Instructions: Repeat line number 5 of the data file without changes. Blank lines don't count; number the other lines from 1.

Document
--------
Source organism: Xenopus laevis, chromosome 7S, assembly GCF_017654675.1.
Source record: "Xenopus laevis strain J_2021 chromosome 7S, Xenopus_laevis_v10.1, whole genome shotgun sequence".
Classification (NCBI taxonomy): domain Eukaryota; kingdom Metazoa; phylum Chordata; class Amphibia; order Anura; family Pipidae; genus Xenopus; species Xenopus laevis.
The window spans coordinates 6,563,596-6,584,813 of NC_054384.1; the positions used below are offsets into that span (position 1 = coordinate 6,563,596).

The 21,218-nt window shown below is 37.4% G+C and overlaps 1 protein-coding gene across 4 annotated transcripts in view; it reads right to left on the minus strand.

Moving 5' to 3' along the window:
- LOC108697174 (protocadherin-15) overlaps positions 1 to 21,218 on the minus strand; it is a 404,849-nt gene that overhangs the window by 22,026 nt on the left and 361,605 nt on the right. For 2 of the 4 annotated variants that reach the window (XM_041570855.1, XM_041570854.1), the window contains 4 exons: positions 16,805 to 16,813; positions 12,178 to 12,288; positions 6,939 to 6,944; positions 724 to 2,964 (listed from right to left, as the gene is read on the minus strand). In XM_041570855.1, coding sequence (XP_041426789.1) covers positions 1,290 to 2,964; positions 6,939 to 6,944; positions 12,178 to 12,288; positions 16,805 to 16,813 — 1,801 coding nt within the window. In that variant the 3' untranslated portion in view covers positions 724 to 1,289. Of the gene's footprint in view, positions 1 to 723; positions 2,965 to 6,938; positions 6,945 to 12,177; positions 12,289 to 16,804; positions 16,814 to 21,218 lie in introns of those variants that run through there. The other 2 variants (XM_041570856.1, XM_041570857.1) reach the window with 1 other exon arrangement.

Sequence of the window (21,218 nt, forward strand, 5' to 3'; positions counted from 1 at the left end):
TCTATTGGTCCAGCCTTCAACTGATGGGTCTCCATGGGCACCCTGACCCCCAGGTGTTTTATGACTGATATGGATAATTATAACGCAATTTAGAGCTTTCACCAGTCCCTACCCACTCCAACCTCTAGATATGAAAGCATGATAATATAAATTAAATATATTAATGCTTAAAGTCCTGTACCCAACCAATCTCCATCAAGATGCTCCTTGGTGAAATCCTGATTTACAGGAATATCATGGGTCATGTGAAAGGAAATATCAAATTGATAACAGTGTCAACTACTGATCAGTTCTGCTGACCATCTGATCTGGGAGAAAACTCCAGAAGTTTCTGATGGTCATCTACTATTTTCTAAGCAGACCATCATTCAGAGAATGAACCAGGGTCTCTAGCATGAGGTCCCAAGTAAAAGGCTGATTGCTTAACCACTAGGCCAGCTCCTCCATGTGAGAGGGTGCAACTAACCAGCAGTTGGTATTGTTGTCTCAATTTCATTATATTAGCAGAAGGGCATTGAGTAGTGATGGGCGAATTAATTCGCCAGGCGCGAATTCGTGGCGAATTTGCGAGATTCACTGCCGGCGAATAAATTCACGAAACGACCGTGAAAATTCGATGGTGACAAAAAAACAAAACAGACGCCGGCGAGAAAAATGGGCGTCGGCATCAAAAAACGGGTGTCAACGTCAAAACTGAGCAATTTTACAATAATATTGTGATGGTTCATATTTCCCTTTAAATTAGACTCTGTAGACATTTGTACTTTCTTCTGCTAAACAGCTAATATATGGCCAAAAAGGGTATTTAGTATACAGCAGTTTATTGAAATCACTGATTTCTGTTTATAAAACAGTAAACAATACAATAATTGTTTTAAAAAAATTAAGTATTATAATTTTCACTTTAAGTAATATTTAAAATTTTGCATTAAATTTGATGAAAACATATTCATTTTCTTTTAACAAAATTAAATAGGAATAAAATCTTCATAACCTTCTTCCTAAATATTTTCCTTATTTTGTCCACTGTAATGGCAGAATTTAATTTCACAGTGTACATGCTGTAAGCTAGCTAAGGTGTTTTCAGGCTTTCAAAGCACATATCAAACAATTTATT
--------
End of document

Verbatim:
The 21,218-nt window shown below is 37.4% G+C and overlaps 1 protein-coding gene across 4 annotated transcripts in view; it reads right to left on the minus strand.